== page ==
Edward Hopper Notecard Folio
Ten full-color 5 x 7 in. blank notecards (5 each of 2 designs) with envelopes in a decorative folio.
Published with the Whitney Museum of American Art.
With its often bold but always contemplative quality, its evocation of solitude, and its masterly attention to the effects of oblique sunlight, Edward Hopper’s work is revered as an existential record of twentieth-century America.
But, like many young artists of his generation, Hopper (1882-1967) visited France—three times—in the century’s first decade, finding inspiration and excitement in the galleries and raffish neighborhoods of Paris. For a time after his return to America, Hopper’s art appeared to be taking two courses—one influenced by his admiration of the French Impressionists, the other a nascent tendency toward the style and subjects that would make him the century’s preeminent painter of land- and cityscapes.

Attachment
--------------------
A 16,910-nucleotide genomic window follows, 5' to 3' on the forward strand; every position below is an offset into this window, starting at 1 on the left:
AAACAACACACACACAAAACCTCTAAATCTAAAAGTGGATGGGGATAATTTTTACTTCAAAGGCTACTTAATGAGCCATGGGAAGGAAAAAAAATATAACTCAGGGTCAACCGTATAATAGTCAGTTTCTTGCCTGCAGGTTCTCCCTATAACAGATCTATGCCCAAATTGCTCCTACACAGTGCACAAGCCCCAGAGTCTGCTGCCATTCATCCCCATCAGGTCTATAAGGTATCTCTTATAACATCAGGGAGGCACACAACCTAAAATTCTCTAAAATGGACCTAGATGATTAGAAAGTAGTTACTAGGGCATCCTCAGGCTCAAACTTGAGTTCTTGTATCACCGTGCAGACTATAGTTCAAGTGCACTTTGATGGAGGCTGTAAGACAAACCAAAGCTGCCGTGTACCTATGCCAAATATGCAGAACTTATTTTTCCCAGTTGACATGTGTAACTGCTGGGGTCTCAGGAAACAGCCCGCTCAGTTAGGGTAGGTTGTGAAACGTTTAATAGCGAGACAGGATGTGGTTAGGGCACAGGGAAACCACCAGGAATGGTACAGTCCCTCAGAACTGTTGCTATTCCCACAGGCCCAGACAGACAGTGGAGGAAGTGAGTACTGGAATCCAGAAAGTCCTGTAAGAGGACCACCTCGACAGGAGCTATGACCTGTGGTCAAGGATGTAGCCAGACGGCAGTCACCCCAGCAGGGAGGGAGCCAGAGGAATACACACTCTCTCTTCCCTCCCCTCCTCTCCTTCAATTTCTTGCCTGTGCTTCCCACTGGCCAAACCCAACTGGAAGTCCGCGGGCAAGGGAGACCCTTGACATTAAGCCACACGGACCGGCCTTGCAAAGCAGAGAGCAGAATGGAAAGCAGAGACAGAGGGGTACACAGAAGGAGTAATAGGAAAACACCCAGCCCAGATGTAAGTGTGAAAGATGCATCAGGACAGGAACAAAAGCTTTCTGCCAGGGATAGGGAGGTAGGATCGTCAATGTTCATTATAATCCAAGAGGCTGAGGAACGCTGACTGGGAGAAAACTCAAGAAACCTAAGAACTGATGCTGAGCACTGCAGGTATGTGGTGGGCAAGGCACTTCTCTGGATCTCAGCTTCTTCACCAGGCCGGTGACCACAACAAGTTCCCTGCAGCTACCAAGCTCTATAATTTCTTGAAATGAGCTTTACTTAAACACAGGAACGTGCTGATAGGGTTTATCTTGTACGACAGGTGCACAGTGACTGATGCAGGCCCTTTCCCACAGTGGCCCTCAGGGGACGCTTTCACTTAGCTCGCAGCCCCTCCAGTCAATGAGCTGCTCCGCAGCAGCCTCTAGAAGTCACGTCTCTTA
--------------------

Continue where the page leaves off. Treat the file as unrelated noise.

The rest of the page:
A 1907 letter to his mother gives a little background to Soir Bleu, making it clear that full-dress clowns were not an everyday sight in Hopper’s Paris: the painting may depict the evening of the springtime fete Mi-Careme, when fancy dress and eccentric behavior were not uncommon.
Le Bistro or The Wine Shop, is a reminiscence of France that points toward Hopper’s better-known interest, with its big sky, landscape awash in daylight, and—in the foreground, but still off in a corner—a couple, perhaps connecting or failing to connect. He would return to these subjects throughout his long and brilliant career.